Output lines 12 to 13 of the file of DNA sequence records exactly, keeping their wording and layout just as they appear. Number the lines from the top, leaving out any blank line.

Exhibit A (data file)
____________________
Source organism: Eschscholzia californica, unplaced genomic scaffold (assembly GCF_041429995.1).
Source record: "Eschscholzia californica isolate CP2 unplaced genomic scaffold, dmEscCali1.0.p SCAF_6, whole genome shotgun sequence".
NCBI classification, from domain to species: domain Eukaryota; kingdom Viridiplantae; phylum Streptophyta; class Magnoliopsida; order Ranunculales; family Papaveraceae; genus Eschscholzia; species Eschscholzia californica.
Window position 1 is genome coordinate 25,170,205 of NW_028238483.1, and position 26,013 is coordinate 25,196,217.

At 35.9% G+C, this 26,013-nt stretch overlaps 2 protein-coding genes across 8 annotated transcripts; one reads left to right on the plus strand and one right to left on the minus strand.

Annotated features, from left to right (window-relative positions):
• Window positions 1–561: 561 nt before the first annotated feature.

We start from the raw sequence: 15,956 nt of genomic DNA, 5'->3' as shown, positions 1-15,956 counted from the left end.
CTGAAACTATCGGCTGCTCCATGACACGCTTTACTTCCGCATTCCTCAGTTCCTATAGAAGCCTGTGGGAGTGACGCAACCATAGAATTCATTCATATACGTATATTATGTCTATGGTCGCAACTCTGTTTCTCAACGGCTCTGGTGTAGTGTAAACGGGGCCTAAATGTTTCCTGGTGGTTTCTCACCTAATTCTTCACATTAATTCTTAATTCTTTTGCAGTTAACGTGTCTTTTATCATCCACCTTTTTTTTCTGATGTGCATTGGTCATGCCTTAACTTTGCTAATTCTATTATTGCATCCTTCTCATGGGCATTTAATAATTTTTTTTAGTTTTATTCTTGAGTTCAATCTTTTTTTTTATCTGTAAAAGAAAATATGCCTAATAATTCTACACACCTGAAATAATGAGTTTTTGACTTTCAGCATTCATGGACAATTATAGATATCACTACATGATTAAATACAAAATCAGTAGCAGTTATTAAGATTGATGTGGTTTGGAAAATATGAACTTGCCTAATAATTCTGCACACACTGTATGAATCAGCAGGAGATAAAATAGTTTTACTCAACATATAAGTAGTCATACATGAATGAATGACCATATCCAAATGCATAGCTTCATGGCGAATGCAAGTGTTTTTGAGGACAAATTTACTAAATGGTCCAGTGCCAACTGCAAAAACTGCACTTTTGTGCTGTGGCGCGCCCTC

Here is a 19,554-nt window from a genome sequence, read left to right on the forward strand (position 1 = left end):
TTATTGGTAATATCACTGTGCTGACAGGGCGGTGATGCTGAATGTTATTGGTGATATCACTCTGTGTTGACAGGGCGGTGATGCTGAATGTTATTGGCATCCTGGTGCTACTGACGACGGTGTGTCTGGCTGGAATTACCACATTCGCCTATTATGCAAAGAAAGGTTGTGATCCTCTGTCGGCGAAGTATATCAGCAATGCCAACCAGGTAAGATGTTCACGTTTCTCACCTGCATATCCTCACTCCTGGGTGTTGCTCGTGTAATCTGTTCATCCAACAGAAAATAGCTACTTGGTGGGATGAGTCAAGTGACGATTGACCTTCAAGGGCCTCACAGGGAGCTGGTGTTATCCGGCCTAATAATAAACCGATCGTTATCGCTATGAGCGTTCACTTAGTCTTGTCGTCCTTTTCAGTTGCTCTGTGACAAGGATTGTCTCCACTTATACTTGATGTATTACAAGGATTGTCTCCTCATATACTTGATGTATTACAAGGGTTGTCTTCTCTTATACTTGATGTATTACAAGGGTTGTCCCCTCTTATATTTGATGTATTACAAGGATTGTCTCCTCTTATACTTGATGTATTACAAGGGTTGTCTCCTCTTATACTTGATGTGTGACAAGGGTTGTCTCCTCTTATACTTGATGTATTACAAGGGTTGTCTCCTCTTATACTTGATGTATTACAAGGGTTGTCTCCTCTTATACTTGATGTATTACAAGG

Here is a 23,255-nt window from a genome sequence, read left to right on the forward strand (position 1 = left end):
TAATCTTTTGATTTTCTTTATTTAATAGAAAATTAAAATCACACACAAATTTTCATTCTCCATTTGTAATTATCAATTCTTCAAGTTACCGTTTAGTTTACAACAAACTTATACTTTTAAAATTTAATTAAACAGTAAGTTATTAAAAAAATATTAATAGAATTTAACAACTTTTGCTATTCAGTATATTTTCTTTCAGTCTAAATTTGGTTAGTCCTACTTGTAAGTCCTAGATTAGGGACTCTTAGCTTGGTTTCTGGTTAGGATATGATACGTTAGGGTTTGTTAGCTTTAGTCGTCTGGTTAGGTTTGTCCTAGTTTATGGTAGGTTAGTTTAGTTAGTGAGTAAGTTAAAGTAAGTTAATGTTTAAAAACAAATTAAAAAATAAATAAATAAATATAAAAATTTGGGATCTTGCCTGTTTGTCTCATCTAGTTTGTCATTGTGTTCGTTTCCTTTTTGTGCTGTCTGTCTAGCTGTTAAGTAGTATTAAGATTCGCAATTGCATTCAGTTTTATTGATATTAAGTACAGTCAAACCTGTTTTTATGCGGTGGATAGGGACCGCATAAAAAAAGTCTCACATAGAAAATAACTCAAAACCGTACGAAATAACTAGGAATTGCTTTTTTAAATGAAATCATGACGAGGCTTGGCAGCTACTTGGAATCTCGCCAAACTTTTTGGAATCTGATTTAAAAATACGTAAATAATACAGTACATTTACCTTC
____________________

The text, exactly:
Here is a 23,255-nt window from a genome sequence, read left to right on the forward strand (position 1 = left end):
TAATCTTTTGATTTTCTTTATTTAATAGAAAATTAAAATCACACACAAATTTTCATTCTCCATTTGTAATTATCAATTCTTCAAGTTACCGTTTAGTTTACAACAAACTTATACTTTTAAAATTTAATTAAACAGTAAGTTATTAAAAAAATATTAATAGAATTTAACAACTTTTGCTATTCAGTATATTTTCTTTCAGTCTAAATTTGGTTAGTCCTACTTGTAAGTCCTAGATTAGGGACTCTTAGCTTGGTTTCTGGTTAGGATATGATACGTTAGGGTTTGTTAGCTTTAGTCGTCTGGTTAGGTTTGTCCTAGTTTATGGTAGGTTAGTTTAGTTAGTGAGTAAGTTAAAGTAAGTTAATGTTTAAAAACAAATTAAAAAATAAATAAATAAATATAAAAATTTGGGATCTTGCCTGTTTGTCTCATCTAGTTTGTCATTGTGTTCGTTTCCTTTTTGTGCTGTCTGTCTAGCTGTTAAGTAGTATTAAGATTCGCAATTGCATTCAGTTTTATTGATATTAAGTACAGTCAAACCTGTTTTTATGCGGTGGATAGGGACCGCATAAAAAAAGTCTCACATAGAAAATAACTCAAAACCGTACGAAATAACTAGGAATTGCTTTTTTAAATGAAATCATGACGAGGCTTGGCAGCTACTTGGAATCTCGCCAAACTTTTTGGAATCTGATTTAAAAATACGTAAATAATACAGTACATTTACCTTC